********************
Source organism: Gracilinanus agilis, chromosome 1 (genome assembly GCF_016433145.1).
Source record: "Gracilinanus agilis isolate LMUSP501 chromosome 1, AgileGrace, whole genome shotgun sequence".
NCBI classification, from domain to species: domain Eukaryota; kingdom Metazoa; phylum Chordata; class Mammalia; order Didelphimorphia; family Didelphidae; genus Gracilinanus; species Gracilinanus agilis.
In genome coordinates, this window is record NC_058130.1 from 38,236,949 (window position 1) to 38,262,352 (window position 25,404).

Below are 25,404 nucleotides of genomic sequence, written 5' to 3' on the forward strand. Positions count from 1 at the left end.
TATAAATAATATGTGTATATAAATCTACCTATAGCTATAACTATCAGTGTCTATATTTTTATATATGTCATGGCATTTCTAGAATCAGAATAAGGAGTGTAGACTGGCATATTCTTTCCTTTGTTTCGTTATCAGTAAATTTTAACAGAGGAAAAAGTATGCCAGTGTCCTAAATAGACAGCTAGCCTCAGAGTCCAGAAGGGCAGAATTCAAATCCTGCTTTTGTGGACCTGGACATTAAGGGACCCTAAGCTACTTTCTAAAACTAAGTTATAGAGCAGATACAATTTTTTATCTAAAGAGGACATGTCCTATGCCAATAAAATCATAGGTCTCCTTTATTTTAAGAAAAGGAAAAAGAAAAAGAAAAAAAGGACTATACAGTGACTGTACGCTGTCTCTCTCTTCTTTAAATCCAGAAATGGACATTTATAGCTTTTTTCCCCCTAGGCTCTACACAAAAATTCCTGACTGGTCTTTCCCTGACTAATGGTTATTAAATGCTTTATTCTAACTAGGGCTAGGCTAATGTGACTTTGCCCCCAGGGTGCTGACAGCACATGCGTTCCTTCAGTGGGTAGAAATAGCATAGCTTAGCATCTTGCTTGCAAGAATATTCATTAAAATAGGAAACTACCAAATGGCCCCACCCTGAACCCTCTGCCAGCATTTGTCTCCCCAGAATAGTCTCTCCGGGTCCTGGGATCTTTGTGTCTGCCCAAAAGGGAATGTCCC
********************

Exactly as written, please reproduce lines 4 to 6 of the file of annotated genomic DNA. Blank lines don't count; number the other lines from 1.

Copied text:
In genome coordinates, this window is record NC_058130.1 from 38,236,949 (window position 1) to 38,262,352 (window position 25,404).

Below are 25,404 nucleotides of genomic sequence, written 5' to 3' on the forward strand. Positions count from 1 at the left end.
TATAAATAATATGTGTATATAAATCTACCTATAGCTATAACTATCAGTGTCTATATTTTTATATATGTCATGGCATTTCTAGAATCAGAATAAGGAGTGTAGACTGGCATATTCTTTCCTTTGTTTCGTTATCAGTAAATTTTAACAGAGGAAAAAGTATGCCAGTGTCCTAAATAGACAGCTAGCCTCAGAGTCCAGAAGGGCAGAATTCAAATCCTGCTTTTGTGGACCTGGACATTAAGGGACCCTAAGCTACTTTCTAAAACTAAGTTATAGAGCAGATACAATTTTTTATCTAAAGAGGACATGTCCTATGCCAATAAAATCATAGGTCTCCTTTATTTTAAGAAAAGGAAAAAGAAAAAGAAAAAAAGGACTATACAGTGACTGTACGCTGTCTCTCTCTTCTTTAAATCCAGAAATGGACATTTATAGCTTTTTTCCCCCTAGGCTCTACACAAAAATTCCTGACTGGTCTTTCCCTGACTAATGGTTATTAAATGCTTTATTCTAACTAGGGCTAGGCTAATGTGACTTTGCCCCCAGGGTGCTGACAGCACATGCGTTCCTTCAGTGGGTAGAAATAGCATAGCTTAGCATCTTGCTTGCAAGAATATTCATTAAAATAGGAAACTACCAAATGGCCCCACCCTGAACCCTCTGCCAGCATTTGTCTCCCCAGAATAGTCTCTCCGGGTCCTGGGATCTTTGTGTCTGCCCAAAAGGGAATGTCCC